Hermes Birkins 1 of 3
Plaintiffs are unaware of the ability of clients to place special orders like the above
  • They seem to imply that the Birkin is the only product that is never to be found in a retail store unless the client is “deemed worthy of purchasing” one (27). However, it has become difficult to find any handbag at all for sale on the Hermès website, and in the boutique, it is not just the Birkin but many other popular, in-demand items;4
  • Plaintiffs are unaware of the Special Order process, instead stating that a Birkin can never be ordered and that “[f]or all practical purposes, there is no way to order a bag in the style, size, color, leather and hardware that a consumer wants” (27). Of course, due to scarcity, this has become increasingly rarer; however, our PurseForum boards have regular posts of new or newer clients being offered Birkins and Kellys beyond the appointment system at FSH;
  • Plaintiffs allege that the fact that Sales Associates receive no commission on Birkins is proof of corporate pressure to push clients to purchase other commissioned items (29).

Breaking Down the Allegations

In the Complaint, Plaintiff Cavalleri alleges that she spent “tens of thousands of dollars” and was forced to purchase other items (“Ancillary Products”) to be offered a Birkin. This was after she inquired about purchasing one in September 2022 and was told that the bags were being offered to “clients who have been more consistent in supporting our business.” (31)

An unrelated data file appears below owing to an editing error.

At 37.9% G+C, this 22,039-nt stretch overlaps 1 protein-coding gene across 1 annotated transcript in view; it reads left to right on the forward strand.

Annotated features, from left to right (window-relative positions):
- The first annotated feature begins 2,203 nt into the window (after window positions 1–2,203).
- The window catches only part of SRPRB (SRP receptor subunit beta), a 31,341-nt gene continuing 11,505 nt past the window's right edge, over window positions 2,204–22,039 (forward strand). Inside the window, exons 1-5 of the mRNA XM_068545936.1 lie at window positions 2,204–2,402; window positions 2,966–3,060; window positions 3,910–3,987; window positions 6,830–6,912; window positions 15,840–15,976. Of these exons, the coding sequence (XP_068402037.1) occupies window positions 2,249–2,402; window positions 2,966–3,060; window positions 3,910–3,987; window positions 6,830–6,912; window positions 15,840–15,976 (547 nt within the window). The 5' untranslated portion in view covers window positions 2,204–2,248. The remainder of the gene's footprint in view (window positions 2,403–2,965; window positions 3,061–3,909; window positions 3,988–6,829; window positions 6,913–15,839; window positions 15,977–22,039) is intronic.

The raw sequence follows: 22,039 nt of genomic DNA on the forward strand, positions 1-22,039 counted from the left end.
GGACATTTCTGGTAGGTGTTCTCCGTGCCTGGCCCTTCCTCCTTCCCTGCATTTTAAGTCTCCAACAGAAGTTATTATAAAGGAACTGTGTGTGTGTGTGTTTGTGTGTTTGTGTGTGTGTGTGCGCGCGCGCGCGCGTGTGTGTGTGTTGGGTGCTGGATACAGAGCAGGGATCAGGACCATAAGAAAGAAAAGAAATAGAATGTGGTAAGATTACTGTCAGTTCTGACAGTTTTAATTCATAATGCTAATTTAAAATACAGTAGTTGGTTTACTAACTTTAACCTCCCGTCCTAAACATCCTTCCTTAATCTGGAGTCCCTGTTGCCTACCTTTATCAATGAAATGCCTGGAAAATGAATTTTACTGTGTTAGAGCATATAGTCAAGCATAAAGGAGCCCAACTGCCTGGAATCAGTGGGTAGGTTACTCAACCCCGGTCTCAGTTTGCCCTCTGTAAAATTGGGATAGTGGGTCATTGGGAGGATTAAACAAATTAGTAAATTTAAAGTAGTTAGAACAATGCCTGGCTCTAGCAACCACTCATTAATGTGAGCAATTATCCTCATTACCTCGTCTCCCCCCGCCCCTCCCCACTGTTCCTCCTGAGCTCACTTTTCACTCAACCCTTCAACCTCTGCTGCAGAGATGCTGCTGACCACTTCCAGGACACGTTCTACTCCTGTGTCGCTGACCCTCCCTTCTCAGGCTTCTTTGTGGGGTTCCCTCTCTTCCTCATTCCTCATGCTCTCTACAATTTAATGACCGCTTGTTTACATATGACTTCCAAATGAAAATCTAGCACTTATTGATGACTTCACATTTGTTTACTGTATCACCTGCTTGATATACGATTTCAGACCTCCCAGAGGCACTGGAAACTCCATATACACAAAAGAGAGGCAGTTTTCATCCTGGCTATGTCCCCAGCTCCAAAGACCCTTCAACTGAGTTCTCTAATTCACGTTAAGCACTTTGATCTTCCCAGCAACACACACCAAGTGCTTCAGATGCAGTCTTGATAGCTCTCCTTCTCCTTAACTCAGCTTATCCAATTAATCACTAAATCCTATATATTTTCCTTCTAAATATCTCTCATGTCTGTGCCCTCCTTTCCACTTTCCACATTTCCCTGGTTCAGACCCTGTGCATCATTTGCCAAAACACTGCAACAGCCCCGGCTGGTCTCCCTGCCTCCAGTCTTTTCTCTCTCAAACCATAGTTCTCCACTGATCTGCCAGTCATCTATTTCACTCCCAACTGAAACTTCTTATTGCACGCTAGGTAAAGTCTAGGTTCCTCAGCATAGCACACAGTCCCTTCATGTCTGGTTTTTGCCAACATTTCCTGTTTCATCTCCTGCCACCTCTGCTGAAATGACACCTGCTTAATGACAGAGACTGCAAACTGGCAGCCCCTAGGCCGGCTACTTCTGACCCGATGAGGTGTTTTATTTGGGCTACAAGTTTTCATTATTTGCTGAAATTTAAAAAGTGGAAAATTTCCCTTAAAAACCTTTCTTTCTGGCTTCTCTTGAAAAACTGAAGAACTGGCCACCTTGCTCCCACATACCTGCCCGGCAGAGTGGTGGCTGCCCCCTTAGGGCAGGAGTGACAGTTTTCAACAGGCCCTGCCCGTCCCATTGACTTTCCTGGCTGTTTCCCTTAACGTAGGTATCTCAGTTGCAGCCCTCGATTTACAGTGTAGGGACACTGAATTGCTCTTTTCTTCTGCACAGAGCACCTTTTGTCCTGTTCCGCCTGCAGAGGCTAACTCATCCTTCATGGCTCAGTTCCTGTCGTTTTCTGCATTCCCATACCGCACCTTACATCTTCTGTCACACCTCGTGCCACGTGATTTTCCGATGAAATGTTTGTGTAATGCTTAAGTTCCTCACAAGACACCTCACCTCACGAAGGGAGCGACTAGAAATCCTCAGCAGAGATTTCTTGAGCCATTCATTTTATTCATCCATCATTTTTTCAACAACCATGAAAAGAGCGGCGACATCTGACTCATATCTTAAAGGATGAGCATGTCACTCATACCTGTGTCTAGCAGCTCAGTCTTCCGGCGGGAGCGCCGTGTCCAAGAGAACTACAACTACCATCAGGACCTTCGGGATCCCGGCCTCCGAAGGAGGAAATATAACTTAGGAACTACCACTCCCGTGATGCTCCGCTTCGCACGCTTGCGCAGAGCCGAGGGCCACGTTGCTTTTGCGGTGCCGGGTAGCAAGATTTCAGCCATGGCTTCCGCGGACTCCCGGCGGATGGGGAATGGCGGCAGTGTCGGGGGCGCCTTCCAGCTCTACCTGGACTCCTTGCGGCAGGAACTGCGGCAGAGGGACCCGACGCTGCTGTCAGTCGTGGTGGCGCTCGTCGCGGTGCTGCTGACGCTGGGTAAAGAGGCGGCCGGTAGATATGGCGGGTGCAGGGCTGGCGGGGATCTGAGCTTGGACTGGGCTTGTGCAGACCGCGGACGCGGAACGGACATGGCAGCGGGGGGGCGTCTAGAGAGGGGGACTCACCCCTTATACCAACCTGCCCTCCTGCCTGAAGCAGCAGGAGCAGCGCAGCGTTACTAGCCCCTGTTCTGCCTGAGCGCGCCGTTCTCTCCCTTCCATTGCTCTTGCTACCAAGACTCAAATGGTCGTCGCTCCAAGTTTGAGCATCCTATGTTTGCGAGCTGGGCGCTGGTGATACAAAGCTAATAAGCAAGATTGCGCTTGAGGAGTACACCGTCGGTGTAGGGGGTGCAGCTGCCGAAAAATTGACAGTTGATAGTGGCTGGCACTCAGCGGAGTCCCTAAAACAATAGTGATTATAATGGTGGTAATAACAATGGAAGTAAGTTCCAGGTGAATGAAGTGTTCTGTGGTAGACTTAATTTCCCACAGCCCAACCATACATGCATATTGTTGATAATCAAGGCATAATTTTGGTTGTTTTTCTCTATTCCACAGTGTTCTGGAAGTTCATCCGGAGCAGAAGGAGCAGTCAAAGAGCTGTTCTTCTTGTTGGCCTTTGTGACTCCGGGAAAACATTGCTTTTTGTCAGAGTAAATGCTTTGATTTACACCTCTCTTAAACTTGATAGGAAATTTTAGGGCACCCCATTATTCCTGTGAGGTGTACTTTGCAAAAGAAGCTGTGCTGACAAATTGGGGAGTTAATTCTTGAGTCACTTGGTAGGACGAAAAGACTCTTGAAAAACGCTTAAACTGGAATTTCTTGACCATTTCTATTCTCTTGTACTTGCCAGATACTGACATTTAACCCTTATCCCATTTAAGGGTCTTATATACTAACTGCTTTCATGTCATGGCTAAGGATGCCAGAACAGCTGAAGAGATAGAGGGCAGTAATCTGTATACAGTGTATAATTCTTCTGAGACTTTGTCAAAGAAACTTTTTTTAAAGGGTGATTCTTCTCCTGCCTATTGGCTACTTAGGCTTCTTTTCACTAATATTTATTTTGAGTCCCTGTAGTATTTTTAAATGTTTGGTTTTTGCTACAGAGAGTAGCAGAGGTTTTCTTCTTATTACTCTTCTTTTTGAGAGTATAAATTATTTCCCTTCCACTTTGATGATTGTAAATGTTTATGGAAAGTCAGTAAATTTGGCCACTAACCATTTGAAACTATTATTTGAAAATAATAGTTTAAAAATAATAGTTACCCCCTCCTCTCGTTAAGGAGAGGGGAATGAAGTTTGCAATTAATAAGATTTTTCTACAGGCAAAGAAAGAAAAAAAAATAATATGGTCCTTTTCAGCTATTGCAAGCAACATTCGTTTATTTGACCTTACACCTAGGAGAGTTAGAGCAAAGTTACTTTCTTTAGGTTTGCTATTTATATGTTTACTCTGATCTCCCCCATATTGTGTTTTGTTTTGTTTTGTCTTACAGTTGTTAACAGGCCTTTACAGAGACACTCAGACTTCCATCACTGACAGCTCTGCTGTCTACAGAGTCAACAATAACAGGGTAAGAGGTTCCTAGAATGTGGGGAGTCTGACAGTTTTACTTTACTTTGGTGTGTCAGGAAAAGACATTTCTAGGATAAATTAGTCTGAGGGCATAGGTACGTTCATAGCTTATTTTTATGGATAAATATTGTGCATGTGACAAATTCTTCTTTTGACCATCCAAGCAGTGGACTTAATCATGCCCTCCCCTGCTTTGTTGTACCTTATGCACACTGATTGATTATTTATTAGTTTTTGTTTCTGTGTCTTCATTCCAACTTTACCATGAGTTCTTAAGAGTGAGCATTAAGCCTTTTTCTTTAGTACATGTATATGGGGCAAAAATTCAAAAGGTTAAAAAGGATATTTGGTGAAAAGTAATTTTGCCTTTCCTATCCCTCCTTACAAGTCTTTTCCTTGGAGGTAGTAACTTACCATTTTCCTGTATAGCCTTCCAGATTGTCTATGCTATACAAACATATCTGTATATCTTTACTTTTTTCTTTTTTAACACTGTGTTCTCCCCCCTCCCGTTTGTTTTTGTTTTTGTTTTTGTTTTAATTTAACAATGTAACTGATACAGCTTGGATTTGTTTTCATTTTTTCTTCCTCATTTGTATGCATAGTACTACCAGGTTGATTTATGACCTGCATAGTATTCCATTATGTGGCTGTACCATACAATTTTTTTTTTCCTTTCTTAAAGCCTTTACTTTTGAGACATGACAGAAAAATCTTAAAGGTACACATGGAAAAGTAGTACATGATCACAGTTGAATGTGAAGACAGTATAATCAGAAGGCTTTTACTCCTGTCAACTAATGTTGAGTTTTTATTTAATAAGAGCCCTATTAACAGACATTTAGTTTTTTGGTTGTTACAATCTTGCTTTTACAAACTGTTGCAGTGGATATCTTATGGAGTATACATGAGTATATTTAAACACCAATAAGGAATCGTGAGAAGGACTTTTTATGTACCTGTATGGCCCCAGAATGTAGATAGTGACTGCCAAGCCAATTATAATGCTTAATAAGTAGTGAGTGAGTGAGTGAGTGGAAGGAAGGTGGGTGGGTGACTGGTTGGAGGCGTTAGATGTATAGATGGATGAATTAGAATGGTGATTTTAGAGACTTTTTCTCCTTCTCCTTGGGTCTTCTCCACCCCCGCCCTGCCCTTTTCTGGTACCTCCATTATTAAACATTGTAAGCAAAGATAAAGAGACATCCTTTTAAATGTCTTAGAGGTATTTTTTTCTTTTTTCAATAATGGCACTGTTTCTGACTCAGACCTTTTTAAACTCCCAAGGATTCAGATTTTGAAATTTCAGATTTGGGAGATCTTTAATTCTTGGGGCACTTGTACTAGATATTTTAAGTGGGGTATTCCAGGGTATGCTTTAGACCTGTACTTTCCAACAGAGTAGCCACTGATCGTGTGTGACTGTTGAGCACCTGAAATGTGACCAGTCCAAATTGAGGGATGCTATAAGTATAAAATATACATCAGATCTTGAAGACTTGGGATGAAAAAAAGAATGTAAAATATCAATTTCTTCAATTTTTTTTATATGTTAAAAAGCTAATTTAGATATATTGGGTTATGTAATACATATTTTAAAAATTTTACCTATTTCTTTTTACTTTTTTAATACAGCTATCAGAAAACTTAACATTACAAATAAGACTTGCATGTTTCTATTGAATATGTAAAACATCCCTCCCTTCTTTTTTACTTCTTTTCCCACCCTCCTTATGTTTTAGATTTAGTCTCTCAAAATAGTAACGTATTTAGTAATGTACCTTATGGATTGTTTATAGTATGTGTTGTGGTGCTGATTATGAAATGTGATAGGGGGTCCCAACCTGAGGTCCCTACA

As a result, Plaintiff “was unable to purchase another Birkin handbag in September 2022” [emphasis added].5 Plaintiff Glinoga alleged that he made several attempts to purchase a Birkin in 2023 but was told to purchase other items, and therefore, he did not purchase a Birkin.6

Hermes Birkins 2 of 3

Plaintiffs allege that Hermès’ actions through its Sales Associates violate various federal and state laws.7 It proffers that only allowing clients with a sufficient purchase history to be offered a Birkin constitutes the practice of tying, which is defined as “selling one good (the tying product) on the condition that the buyer also purchases another, separate good (the tied product).”

Black Box Corp. v. Avaya, Inc.8 The lawsuit also claims that Hermès has a monopoly – over Birkins – which it uses to both charge higher prices and sell its other products and that the sale of those other products restrains its competitors for those other (non-Birkin) products.